Where Does the Secular Movement Belong in the World of Reproductive Rights?

CN: Mentions of rape and sexual assault.

Recently, someone asked me an interesting question. I came up with a short answer on the spot, but now, after I have had some time to think about it, I think I have more to say. Should the secular movement be involved in the reproductive rights*/sex positivity** movement, and if so, how? Is there a point at which the secular could go too far in supporting reproductive rights? Here’s my short answer: yes and yes. Right from the get go, most secularists are socially and politically progressive, and are in support of reproductive rights and sex positivity without applying the lens of a secularist, but let’s take a look through this lens and see what we figure out.

As a student who has been invested in these two movements since starting college, I often think about the intersections between reproductive rights and secularism. For one, reproductive rights are rights that are obtained and suspended through our government, which are secular institutions. There are also causes supported by many in the repro rights movement that don’t quite line up with secularism. (Not that they work against each other, either.) Why should secularists care about reproductive rights? Because the lawmakers that are working to eliminate rights such as access to birth control and abortion are almost completely religiously motivated.

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Reproductive rights would not even be up for dispute if it weren’t for religion. Religious teachings about sex outside of marriage, mastubation, homosexuality, trading women as commodities, prostitution, etc. are all behind the traditionally conservative fight against accessible reproductive health care. Some may not even realize that their sex-negative beliefs stem from religion, but that’s where it all starts. Sex-shaming provides all of the motivation for this dispute. It is still important to acknowledge that sex and morality do have some links, even outside of religion. Sex can be both moral and immoral, without consulting the Bible for those standards. For example, cheating or any other form of non-consensual sex is immoral. Does that mean that the only moral sex people can have is that which occurs between a man and a woman, sometime after they are joined in holy matrimony? No; God does not have to consent to anyone’s sex for it to be moral. God shouldn’t have any effect on your sex life unless you want him to. It is okay to tie morality and sex together, but we should think about tying this knot with a secular mind, not with a religious one. If we do make a secular statement about sex and morality, it would look something like this: Sex is moral if it is between consenting parties, provided that all parties are able to give their consent. No one should be sexually violated.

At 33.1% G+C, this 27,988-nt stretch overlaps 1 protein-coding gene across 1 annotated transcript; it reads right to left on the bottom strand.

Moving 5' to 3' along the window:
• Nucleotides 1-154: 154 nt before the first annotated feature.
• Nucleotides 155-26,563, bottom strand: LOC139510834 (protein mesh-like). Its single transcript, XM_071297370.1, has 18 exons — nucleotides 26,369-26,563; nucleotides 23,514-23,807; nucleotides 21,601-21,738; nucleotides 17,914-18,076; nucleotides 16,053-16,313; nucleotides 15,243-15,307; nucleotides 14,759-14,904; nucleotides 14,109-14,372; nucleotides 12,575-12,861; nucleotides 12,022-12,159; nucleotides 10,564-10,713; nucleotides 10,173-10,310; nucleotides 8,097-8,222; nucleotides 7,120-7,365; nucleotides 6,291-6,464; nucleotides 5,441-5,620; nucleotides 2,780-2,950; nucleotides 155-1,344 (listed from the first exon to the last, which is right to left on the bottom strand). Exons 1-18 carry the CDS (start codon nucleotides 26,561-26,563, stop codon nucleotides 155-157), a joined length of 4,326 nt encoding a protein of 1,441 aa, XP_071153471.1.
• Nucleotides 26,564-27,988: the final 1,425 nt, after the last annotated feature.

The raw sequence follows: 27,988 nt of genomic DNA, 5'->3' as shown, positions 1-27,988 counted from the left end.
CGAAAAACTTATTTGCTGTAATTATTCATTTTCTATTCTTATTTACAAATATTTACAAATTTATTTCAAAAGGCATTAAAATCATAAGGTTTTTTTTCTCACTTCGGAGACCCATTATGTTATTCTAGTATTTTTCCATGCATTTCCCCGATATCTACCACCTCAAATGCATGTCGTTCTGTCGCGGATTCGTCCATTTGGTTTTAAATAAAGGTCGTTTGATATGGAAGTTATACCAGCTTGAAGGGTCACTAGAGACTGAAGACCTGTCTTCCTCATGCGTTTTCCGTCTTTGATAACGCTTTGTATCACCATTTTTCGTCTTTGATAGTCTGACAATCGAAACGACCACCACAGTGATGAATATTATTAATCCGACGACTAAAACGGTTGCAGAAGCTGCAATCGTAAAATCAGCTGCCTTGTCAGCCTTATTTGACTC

Since we have a secular government, the laws we make about reproductive care should be based on the above statement and not on any ideas pertaining to religion. That, unfortunately is not the case. In the fight for reproductive rights, there are many (ranging from the moderately to the extremely conservative) whose beliefs are derived from the Bible, and the laws they want to enact are based on statements such as the following: People  should not have sex outside of marriage. Women who have sex outside of marriage are whores, and they are ruined. People shouldn’t be having sex unless they want babies. Life begins at conception. (Side note: It’s worth acknowledging that the “life begins at conception” statement is not derived from the bible at all. It is actually just a belief cultivated and maintained by conservative religious communities, including the Catholic Church.)

The secular movement should support some agendas put forth by the reproductive rights movement, namely, those that are specifically religiously motivated. Primarily, the secular movement should actively support access to reproductive health services and products such as birth control, condoms, pelvic exams, etc. (Basically things you can get at a Planned Parenthood or other family planning center.) The conservative motivation for blocking access to abortion and birth control comes from the belief that women who have sex should be married, and that couples who have sex within a marriage should want to get pregnant. Now, to be honest, there aren’t many people out there trying to ban birth control (thankfully). There are, however, tons of people trying to ban some forms of birth control, limit access to all birth control, and ban abortion with few exceptions.